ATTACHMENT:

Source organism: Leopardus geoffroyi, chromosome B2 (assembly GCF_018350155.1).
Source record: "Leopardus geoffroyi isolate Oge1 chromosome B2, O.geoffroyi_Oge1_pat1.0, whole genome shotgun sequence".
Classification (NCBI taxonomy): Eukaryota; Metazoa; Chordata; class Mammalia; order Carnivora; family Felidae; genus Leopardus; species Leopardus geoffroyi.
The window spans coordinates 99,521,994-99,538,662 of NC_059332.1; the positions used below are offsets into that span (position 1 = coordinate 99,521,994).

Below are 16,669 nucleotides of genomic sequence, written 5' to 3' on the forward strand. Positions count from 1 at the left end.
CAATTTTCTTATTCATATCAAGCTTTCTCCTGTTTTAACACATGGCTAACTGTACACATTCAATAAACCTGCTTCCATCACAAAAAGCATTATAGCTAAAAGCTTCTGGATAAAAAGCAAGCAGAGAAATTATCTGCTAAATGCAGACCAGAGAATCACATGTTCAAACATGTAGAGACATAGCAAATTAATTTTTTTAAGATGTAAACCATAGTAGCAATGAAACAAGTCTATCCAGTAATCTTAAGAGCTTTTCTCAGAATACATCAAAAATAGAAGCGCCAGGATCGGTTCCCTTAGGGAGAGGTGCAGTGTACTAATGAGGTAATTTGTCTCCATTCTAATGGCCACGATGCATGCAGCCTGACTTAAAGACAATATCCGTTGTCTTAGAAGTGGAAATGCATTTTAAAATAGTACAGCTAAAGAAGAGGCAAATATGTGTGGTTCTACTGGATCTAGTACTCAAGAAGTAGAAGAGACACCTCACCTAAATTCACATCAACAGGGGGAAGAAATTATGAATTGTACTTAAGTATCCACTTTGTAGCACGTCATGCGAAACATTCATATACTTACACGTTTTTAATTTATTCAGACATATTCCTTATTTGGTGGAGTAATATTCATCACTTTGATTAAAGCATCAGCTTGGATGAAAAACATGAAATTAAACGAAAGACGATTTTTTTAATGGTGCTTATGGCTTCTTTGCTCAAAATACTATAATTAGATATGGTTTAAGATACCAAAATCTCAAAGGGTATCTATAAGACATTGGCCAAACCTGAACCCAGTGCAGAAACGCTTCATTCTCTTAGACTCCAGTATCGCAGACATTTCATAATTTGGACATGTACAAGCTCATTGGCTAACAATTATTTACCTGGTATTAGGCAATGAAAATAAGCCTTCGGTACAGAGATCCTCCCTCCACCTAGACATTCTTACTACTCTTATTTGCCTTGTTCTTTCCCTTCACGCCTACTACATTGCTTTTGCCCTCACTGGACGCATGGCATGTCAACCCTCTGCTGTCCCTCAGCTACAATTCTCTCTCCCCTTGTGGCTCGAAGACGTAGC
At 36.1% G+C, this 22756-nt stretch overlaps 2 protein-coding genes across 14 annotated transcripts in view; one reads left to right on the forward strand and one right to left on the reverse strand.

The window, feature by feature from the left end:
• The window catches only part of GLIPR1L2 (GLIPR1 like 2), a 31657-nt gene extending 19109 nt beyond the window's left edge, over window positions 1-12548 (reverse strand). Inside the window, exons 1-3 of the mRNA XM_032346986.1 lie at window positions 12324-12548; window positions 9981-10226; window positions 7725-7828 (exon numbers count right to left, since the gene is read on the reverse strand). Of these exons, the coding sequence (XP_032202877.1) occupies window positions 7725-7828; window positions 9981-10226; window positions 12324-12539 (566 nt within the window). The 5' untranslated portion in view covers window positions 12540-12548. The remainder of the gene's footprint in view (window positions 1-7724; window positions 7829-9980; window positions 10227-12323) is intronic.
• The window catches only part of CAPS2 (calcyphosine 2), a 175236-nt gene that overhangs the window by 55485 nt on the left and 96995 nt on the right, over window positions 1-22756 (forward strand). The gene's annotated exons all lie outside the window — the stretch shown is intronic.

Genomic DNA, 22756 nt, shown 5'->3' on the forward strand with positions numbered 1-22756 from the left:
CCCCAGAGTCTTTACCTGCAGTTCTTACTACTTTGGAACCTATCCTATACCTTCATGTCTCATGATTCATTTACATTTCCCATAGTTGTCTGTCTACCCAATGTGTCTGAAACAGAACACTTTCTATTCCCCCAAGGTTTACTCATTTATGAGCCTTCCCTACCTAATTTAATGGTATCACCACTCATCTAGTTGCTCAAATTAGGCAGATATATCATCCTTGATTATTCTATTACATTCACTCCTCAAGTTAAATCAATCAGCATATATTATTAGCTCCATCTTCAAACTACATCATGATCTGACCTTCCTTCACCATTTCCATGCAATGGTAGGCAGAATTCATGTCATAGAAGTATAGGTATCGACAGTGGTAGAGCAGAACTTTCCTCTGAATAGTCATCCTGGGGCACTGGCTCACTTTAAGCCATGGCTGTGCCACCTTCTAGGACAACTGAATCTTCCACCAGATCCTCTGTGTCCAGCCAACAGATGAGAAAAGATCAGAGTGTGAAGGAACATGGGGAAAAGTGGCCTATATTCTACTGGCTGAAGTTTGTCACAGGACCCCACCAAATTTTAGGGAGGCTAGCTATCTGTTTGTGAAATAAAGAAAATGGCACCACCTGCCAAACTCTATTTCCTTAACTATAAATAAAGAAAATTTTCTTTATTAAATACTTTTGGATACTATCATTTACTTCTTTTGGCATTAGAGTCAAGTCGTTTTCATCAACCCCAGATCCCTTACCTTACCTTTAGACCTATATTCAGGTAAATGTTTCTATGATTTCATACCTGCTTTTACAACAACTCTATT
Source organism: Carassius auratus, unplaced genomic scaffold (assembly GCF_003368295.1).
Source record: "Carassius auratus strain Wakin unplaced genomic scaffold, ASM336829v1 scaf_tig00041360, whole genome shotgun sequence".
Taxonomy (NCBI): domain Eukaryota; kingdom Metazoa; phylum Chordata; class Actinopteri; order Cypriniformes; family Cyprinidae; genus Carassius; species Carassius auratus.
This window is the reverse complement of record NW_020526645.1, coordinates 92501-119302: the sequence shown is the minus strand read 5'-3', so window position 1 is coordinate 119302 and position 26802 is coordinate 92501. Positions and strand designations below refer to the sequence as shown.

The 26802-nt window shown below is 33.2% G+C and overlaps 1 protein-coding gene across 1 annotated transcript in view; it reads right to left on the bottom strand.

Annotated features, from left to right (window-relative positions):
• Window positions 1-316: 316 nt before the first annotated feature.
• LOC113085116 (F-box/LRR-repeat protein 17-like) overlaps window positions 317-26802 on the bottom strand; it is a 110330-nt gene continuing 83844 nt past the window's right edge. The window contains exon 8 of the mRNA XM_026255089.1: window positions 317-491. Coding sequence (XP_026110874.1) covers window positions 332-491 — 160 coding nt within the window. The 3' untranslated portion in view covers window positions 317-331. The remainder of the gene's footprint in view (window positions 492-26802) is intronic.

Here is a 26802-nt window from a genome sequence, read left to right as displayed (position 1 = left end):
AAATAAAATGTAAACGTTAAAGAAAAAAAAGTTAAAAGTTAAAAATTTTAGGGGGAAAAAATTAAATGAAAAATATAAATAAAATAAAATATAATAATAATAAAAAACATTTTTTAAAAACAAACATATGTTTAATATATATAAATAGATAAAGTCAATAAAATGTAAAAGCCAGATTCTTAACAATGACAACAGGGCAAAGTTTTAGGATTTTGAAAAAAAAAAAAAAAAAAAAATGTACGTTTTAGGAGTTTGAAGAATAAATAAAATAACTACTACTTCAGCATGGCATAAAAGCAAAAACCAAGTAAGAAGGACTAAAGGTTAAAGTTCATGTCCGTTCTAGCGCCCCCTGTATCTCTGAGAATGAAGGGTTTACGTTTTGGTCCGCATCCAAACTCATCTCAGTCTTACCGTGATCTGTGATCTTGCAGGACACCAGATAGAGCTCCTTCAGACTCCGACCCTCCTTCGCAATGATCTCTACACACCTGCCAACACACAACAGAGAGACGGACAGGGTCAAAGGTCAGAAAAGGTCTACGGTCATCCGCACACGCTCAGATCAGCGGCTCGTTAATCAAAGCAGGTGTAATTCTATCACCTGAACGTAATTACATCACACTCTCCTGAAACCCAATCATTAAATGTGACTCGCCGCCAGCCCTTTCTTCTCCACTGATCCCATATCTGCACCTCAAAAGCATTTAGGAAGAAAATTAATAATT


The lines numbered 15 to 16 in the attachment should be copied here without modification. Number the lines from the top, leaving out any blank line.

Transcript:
Taxonomy (NCBI): domain Eukaryota; kingdom Metazoa; phylum Chordata; class Actinopteri; order Cypriniformes; family Cyprinidae; genus Carassius; species Carassius auratus.
This window is the reverse complement of record NW_020526645.1, coordinates 92501-119302: the sequence shown is the minus strand read 5'-3', so window position 1 is coordinate 119302 and position 26802 is coordinate 92501. Positions and strand designations below refer to the sequence as shown.